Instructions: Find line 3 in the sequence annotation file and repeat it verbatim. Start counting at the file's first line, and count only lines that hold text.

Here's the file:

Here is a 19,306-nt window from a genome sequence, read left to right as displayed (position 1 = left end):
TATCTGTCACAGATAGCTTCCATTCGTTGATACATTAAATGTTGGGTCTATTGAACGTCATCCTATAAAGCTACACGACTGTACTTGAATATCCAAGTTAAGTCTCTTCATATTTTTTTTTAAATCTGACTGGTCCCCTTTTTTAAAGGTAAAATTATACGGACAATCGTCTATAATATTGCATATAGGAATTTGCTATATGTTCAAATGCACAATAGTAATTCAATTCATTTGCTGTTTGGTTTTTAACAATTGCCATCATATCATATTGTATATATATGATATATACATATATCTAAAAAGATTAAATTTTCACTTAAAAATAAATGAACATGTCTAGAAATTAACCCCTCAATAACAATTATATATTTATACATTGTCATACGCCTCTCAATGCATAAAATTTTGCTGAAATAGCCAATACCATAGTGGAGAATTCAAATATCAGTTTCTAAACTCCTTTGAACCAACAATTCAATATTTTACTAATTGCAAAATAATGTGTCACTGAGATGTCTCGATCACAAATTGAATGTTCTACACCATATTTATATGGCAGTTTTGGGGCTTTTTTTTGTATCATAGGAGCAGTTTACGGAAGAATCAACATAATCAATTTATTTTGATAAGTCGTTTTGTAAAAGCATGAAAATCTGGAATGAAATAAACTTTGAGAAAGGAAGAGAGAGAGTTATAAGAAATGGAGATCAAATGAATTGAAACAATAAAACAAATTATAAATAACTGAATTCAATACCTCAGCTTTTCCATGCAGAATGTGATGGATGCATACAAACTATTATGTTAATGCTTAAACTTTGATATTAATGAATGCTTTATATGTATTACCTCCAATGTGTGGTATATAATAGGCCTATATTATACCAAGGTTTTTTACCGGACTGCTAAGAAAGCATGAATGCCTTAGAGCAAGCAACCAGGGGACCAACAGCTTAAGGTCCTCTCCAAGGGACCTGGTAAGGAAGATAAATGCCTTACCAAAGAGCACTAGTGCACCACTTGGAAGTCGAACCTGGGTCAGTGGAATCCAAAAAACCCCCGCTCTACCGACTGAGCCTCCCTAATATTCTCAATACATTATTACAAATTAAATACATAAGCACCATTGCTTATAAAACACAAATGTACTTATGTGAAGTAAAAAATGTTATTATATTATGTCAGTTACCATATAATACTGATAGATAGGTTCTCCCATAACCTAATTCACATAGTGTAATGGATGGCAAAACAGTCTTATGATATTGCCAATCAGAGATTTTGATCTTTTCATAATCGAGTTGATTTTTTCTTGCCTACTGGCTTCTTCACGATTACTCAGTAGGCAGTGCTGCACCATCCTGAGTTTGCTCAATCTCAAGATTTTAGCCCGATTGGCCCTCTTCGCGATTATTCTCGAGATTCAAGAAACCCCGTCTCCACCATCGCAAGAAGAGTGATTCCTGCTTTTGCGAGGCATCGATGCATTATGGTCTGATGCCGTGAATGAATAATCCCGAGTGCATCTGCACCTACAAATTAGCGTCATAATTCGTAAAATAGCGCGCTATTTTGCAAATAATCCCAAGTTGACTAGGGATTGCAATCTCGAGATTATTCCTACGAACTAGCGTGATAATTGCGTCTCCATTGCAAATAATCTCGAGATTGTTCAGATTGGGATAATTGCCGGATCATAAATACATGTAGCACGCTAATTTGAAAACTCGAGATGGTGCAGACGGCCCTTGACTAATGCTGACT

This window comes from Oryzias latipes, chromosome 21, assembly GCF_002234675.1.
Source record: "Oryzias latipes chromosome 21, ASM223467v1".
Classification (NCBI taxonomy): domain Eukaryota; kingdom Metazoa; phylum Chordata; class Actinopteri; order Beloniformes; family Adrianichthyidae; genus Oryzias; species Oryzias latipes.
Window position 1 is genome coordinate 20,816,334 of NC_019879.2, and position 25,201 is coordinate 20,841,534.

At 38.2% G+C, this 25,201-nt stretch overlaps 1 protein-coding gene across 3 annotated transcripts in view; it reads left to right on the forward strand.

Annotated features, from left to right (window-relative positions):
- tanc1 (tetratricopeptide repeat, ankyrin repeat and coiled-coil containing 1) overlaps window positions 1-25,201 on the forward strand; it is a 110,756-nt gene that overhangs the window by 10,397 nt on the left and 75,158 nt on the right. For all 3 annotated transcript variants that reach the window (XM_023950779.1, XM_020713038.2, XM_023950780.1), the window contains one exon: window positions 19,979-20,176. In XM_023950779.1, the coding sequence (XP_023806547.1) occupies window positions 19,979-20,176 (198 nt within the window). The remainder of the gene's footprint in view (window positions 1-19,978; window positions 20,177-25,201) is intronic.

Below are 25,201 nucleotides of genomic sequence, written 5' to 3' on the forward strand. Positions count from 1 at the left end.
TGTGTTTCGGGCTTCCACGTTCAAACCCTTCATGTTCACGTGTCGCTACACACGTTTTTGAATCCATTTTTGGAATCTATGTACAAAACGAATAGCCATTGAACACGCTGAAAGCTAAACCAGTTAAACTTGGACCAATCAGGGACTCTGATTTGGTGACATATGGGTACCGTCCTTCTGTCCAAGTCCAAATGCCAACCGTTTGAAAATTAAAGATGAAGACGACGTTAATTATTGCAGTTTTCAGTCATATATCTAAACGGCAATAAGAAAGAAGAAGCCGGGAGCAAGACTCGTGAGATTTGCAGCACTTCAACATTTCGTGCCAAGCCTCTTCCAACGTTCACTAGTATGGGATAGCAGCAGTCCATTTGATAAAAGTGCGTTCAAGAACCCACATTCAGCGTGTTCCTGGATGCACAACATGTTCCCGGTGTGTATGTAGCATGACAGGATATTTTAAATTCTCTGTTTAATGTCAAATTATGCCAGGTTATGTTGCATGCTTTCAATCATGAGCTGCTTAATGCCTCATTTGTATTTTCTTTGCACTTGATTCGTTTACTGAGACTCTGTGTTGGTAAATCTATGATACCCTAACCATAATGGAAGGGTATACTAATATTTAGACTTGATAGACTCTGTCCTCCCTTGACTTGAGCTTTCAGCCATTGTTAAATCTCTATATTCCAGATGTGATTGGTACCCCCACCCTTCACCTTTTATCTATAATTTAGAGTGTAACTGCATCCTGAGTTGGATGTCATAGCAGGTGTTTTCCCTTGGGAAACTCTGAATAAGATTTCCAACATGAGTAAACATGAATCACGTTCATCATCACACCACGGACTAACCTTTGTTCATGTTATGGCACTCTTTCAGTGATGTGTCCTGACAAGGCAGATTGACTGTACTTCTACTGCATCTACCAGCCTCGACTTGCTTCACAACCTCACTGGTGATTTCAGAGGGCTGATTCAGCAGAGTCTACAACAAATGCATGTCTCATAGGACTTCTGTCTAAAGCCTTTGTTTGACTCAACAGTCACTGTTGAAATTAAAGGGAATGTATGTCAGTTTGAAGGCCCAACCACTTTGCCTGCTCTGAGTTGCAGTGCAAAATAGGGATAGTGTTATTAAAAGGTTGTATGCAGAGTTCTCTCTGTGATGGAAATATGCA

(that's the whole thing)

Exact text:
This window comes from Oryzias latipes, chromosome 21, assembly GCF_002234675.1.